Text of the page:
This is the tale of Kassandra, born in Athens, Greece, in the 4th century BC, and her transition from a frightened but determined girl into a formidable warrior—a path of trust and betrayal, love and loss, joy and heartbreak—the story of a woman who challenges the very gods of Greece to find happiness.
Kassandra was just ten years old when her mother spirited her away in the middle of the night to avoid an arranged marriage, traveling until they reached the mountains the Greeks believed belonged to Zeus. There, her mother left her alone, telling her she must climb the mountains, a feat no man had accomplished, to find the secret band of warrior women who were free—the Amazons.
Thus begins Kassandra’s journey, a journey that will take her from the battlefields of Persia to Athens at the height of its glory and ultimately fulfill her destiny.
CHAPTER 1: The Mountains of Macedonia, 436 BC
Kassandra felt her horse tense beneath her. Usually, that signified a predator nearby. She scanned the cliffs above her and the gorge below. The mountains of Macedonia did not welcome human life. The mountains did not welcome much life at all.
Stark, gray peaks reached the sky, green shrubs sinking their roots into cracks on the mountain’s face, clinging, daring to claim the crag as home. But, alas, it was hopeless. The closer the brush approached the pinnacle near the gods, the mountain cast them off, plunging the bushes, trees, and all life down into the valley below. Down there, only the most vigorous trees and bushes were allowed to live. These mountains belonged to the gods, just as Mount Olympus did in the lands far to the south. A man was not strong enough to live among the gods, but a woman …
Once again, Kassandra felt her horse tense, followed by the horse’s nostrils flaring and snorting. Then she heard a man’s scream and the snarling and growling of wolves. She urged her horse down the treacherous mountainside, trusting her sure-footed horse as it galloped impossibly straight downward. She leaned backward to help the horse balance, grabbing her bow and five arrows from the quiver. She placed the shaft of four arrows in her mouth and the fifth arrow on her bow.
As her horse reached the bottom and plunged through the trees, she saw him—a man being set upon by a pack of hungry wolves. With lightning speed, Kassandra let five arrows fly from her bow, one after the other. Three wolves died within seconds as the iron arrow tips pierced through their lungs and heart.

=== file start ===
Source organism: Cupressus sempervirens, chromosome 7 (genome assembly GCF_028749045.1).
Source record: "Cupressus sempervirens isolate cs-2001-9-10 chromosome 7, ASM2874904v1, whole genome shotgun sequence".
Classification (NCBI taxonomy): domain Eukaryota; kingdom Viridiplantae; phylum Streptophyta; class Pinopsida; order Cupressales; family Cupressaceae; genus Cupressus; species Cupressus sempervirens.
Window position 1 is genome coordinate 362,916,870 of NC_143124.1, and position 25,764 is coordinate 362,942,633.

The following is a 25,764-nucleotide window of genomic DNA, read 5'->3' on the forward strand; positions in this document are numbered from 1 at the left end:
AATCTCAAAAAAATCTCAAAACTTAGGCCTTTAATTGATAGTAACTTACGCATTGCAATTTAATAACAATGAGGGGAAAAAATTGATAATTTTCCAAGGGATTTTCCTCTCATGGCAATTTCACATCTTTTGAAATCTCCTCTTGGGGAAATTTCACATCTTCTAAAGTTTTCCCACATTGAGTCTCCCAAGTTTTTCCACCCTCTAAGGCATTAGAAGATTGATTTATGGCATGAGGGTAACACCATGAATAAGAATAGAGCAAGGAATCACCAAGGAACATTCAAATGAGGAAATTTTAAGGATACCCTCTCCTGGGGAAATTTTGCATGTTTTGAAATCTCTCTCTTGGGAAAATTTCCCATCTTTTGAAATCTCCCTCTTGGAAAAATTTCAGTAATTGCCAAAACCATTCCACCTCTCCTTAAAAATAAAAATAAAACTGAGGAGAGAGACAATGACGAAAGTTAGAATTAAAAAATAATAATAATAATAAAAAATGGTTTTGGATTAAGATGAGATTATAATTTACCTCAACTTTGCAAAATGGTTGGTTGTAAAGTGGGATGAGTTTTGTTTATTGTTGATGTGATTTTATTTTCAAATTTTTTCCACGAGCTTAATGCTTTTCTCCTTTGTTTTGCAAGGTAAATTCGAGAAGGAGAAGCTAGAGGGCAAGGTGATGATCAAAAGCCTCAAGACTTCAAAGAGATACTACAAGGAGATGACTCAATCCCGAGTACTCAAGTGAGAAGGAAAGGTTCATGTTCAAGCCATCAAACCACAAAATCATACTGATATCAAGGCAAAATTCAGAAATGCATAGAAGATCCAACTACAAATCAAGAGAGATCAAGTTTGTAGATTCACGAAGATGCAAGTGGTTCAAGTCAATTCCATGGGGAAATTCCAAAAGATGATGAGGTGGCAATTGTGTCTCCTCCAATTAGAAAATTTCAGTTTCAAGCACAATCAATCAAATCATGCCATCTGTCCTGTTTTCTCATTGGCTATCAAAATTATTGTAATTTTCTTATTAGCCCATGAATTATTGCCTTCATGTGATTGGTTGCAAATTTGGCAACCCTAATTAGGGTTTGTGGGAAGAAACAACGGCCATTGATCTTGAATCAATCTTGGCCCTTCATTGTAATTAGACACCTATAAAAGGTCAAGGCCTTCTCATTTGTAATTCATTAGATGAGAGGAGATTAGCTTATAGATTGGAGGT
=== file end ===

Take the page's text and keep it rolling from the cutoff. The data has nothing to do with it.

Kassandra brought her horse to an abrupt halt and jumped down, a dagger in her hand. One wolf remained. Its teeth were sunk into the man’s thigh, shredding his flesh and dragging his body away. She thrust her armored forearm under the wolf’s head, pulling its teeth away from the man, and drew her dagger across the front of the wolf’s neck, killing it.
The man’s metal helmet was lying on the ground next to him, its brass color gleaming with a raised, red plume. His elaborate armor breastplate had overlapping brass scales decorated with a colorful design. He wore a white shirt, now covered in blood, underneath the breastplate. Although he still had metal greaves on his lower legs, his upper legs were covered in the bites of the hungry wolves, his skin torn away, and his lifeblood quickly draining out of him. The high helmet plume and rich designs on the breastplate signified that this man was not a hoplite, the name the Greeks gave their foot soldiers. Instead, this man was an officer in the Athenian Army.
“Goddess,” the man said weakly, raising his head to focus on Kassandra, “you saved my life. Please, tell me your name so that I might build a temple to honor you. Your face, your beauty would suggest that I am in the presence of the goddess Aphrodite,” he said, staring at her breastplate, the quiver of arrows on her back, her short tunic, belted at the waist, revealing her thighs, her lower legs laced in boots and greaves, and a bloody dagger still clutched in her hand. “But perhaps you are the goddess Artemis, goddess of the hunt and archery.”
He was struggling to remain conscious, life slipping away from him. “Please, goddess, I am Nikias, son of Thales, of Athens. What is your name? I will build a great temple to honor you.”
Kassandra stared down at the man as his eyes closed and his head fell to the side. Her queen would say she should have let the wolves have him or kill him herself. He was a man, a stranger invading their mountains, and to slay such was their way—the way of the Amazons. But Kassandra had not always been an Amazon warrior. The first ten years of her life, she was … Athenian.
Meet Alison Blasdell
Alison is a versatile author who artfully blends genres to create fast-paced, memorable stories, always keeping a woman’s quest for empowerment at the heart of her novels.
As an equestrian with a background in music, martial arts, marksmanship, and a passion for history, Alison often weaves these areas of interest into her novels. She has placed her characters in Bronze Age Britain, Medieval England and Scotland, Genghis Khan’s Mongolian Empire, Ancient Greece, and the US Civil War. However, not wanting to always live in the past, she has blended magical realism into some of her stories. She is also the author of two contemporary spy thriller novels in which her characters face overwhelming adversity and emerge victoriously.
Alison attained a Ph.D. in human physiology and biophysics from the University of Illinois. As a professor of physiology and pathophysiology, she taught medical, nursing, and science students for 33 years before retiring. She lives with her husband, two dogs, and three horses in the Midwest on a farm that has been in her family for 175 years.
Connect with Alison
Amazon Author Page: https://www.amazon.com/author/alisonblasdell
Sign up for Alison’s Newsletter: https://www.alisonblasdell.com